I have been contemplating the barriers that immigrant students and their families face in U.S. schools for at least the last year as this is the topic that I’m delving into for my dissertation as a culmination of my doctoral studies in multicultural education at the University of Nebraska-Lincoln.
As we gather as communities and (sometimes) eclectic groups of people to share a meal around the holiday season, we are reminded of the blessing of not only friendship but also unlikely friendships.
The people who walk through our doors every week have become our family. We are all so different; politically, socially, spiritually (the list could go on and on). But there is something about the table that allows us to put our differences aside and commune.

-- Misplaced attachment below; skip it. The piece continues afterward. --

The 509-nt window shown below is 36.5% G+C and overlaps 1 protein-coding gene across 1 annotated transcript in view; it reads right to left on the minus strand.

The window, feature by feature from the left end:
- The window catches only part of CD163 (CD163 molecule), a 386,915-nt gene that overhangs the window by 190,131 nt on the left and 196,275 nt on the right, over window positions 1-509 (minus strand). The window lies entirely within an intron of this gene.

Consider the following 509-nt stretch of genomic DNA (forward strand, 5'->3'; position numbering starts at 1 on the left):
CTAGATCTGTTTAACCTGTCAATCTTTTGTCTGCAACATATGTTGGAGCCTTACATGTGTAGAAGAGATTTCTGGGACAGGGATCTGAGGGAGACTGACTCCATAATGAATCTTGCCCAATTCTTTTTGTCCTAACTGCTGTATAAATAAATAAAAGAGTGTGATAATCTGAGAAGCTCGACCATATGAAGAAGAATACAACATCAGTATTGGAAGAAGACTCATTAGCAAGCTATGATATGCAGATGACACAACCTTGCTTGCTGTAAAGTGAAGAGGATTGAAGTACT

As with anything, just because something is hard or difficult doesn’t mean that we should stop doing it. In fact, sometimes we need to keep on doing the hard or difficult things because it helps us grow. There are times, though, when we face the realization that we can’t do something without help.
We make a big deal out of our daily worship and we also make a big deal out of how we worship. We have a hunch that over a period of time how we worship forms us in mysterious ways that we can scarcely understand.
The kingdom of heaven is in the small and seemingly insignificant—but it is in the here and now, in the present, and God is inviting us to join him.